Energy politics and fickle friends

Energy politics makes for fickle friends. A decade ago, Qatar was the US administration’s BFF, with its invitation to relocate the US regional military base from Saudi Arabia to Qatar in return for support to secure a pipeline access through Syria for its soon to be expanding natural gas production. As a way of pricking the Gazprom gas supply monopoly to Europe and with the US a net importer of natural gas at that stage, this must have seemed a win-win proposition.  Roll on to the present however, and everything has changed. Russia has supported Assad and thereby blocked the Qatari pipeline which means they have had to expand their LNG export markets, such as the recent announcement in March to double supply to Poland. However, with the US becoming a net producer of natural gas and now capable of exporting this as LNG following the commissioning of new LNG liquefaction plants (such as the Sabine Pass facility in Louisiana), Qatar has become a competitor. With the Syrian campaign turning into a dead end, Qatar’s importance has diminished, which probably explains Trump’s sword dance with his new pals in Saudi who can also afford to buy more US military hardware.

US LNG exports ramping up rapidly


Back in Europe, loyalties are no better. Germany is trying to finalise Nord Stream 2, which is Merkel’s side deal with Putin to bypass gas supply from Ukraine and which will also cut over €2bn pa of transit fees, including to other eastern European partners. Understandably Poland is peeved, as are its neighbours at this and have been petitioning the ECJ to block the deal. Frau Merkel however, is not getting things all her way and is complaining about a bill being pushed by the US senate which threatens to extend its sanctions on Russia to include German involvement in Nord Stream 2.  While this bill may well die in Congress and is subject to Trump’s veto, it does now put Merkel in the uncomfortable position of having to pretend to be nice to the new president. While she’s at it, perhaps she can persuade the EU not to follow through with its threat to fine countries such as Poland and Hungary for not wishing to take some of the migrants that she invited into Europe last year, but now doesn’t seem to want to pay for!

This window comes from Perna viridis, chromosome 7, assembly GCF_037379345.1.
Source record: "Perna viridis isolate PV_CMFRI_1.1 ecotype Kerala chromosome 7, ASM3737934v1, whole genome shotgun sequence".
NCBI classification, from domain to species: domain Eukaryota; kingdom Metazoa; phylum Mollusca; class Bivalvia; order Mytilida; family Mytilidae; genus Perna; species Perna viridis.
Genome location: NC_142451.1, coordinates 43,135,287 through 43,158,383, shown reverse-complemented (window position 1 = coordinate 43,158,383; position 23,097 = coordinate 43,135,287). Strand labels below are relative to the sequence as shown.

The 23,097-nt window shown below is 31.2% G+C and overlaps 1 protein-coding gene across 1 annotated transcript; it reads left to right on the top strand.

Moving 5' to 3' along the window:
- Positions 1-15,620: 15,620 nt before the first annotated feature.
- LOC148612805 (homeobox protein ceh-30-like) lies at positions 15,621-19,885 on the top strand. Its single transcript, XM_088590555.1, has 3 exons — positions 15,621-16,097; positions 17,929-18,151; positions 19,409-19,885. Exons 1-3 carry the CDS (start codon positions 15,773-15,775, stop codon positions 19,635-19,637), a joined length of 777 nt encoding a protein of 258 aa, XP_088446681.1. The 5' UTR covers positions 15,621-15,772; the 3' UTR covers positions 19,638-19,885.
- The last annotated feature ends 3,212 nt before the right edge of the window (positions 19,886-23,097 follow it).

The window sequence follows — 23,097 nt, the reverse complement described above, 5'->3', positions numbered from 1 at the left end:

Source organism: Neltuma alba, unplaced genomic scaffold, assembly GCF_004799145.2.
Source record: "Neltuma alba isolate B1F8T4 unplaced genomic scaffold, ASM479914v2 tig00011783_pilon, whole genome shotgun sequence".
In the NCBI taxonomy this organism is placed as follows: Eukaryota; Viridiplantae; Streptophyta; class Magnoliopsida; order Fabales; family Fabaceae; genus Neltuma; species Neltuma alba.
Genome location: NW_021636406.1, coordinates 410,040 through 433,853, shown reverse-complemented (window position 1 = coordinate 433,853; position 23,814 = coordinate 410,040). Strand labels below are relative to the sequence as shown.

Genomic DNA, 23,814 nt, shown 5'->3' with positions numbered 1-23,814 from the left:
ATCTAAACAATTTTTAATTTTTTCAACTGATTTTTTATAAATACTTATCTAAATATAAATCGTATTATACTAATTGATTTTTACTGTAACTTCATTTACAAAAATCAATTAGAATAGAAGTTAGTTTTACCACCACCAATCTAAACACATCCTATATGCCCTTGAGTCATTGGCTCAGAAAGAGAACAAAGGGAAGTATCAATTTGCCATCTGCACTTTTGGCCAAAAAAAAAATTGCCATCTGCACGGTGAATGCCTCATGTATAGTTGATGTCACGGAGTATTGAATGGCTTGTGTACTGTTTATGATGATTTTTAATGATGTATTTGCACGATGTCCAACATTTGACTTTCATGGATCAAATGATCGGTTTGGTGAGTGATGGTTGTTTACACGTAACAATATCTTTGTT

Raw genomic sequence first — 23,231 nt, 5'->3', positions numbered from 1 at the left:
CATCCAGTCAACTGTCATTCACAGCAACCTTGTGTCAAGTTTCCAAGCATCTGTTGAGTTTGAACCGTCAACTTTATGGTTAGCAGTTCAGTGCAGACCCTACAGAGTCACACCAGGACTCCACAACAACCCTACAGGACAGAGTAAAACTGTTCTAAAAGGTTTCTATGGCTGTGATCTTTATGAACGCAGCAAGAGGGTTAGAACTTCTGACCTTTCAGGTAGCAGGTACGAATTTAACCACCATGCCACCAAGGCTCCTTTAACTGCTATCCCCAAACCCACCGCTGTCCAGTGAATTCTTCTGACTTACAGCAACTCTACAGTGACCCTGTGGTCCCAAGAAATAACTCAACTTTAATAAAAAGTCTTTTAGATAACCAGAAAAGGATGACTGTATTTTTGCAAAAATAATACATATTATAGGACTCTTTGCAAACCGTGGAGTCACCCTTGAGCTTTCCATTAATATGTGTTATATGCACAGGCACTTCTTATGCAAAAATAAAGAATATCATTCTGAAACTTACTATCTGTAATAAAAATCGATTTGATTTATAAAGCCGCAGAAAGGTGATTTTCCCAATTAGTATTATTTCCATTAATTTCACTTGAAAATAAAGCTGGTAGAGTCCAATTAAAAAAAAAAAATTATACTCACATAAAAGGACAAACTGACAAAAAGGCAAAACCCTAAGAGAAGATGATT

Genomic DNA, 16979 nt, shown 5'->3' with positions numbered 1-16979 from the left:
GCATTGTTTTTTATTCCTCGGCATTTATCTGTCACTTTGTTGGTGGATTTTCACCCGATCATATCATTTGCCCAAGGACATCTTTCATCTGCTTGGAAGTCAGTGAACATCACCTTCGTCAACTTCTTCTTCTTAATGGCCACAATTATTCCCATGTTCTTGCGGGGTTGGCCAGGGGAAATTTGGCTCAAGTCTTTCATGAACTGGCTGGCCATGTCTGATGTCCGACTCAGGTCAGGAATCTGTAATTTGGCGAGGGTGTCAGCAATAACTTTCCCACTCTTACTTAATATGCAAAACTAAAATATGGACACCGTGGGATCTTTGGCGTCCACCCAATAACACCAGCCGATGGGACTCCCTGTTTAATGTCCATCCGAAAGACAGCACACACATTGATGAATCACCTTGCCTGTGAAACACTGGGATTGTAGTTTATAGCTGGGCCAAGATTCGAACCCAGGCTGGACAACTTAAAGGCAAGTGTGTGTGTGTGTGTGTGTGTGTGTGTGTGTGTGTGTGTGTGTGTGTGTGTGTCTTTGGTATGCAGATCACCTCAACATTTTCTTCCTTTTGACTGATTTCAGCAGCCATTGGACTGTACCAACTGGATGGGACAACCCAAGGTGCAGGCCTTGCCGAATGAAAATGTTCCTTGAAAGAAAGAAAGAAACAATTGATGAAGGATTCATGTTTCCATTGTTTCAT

Managed chaos around the globe and a fractured EU meanwhile just continues the central imperative of US policy; that being protecting the US dollar’s reserve currency status. The fact that the US has held on to this and the Euro has failed to establish itself as an alternative, means the EU now faces what may be its most critical challenge, that being its ability to disconnect the Euro from the US interest rate cycle. Most economists are as usual running with a benign economic outlook for low inflation and modest, but stable GDP growth across the EU into 2018, but all this is predicated on the ability of the ECB to continue to goose demand by its loose monetary policy. The ECB may continue to extend cheap credit to fund government deficits and consumers to buy more German cars, but why would anyone wish to hold the Euro when the US looks more secure and offers a better yield? A depreciating Euro might appeal to German exporters, but that assumes Trump would not negate this competitive devaluation and respond  with his threatened tariffs. Spanish bond yields might not return to >7%, but investors may wish to consider the implications of what to expect on even half this rate and manage their portfolio risk accordingly for the peripheral EU markets.  Challenging the US dollar reserve status can be fraught with consequences.